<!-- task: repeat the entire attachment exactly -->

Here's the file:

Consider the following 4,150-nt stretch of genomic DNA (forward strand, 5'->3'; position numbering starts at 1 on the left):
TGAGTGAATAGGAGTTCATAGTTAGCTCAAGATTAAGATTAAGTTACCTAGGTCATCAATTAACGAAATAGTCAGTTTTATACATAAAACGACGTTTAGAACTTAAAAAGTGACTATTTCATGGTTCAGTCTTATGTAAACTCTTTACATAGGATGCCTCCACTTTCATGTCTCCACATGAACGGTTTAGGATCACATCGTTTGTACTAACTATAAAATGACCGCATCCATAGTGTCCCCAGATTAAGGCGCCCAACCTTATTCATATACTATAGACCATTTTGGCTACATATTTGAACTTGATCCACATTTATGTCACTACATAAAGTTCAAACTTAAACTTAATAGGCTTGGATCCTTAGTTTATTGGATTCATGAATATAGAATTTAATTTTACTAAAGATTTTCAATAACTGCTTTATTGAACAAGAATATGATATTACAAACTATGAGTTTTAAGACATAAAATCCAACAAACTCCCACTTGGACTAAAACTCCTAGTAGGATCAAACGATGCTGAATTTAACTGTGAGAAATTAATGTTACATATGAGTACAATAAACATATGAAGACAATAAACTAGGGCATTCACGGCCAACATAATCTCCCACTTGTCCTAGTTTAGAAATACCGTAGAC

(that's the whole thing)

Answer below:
Consider the following 4,150-nt stretch of genomic DNA (forward strand, 5'->3'; position numbering starts at 1 on the left):
TGAGTGAATAGGAGTTCATAGTTAGCTCAAGATTAAGATTAAGTTACCTAGGTCATCAATTAACGAAATAGTCAGTTTTATACATAAAACGACGTTTAGAACTTAAAAAGTGACTATTTCATGGTTCAGTCTTATGTAAACTCTTTACATAGGATGCCTCCACTTTCATGTCTCCACATGAACGGTTTAGGATCACATCGTTTGTACTAACTATAAAATGACCGCATCCATAGTGTCCCCAGATTAAGGCGCCCAACCTTATTCATATACTATAGACCATTTTGGCTACATATTTGAACTTGATCCACATTTATGTCACTACATAAAGTTCAAACTTAAACTTAATAGGCTTGGATCCTTAGTTTATTGGATTCATGAATATAGAATTTAATTTTACTAAAGATTTTCAATAACTGCTTTATTGAACAAGAATATGATATTACAAACTATGAGTTTTAAGACATAAAATCCAACAAACTCCCACTTGGACTAAAACTCCTAGTAGGATCAAACGATGCTGAATTTAACTGTGAGAAATTAATGTTACATATGAGTACAATAAACATATGAAGACAATAAACTAGGGCATTCACGGCCAACATAATCTCCCACTTGTCCTAGTTTAGAAATACCGTAGAC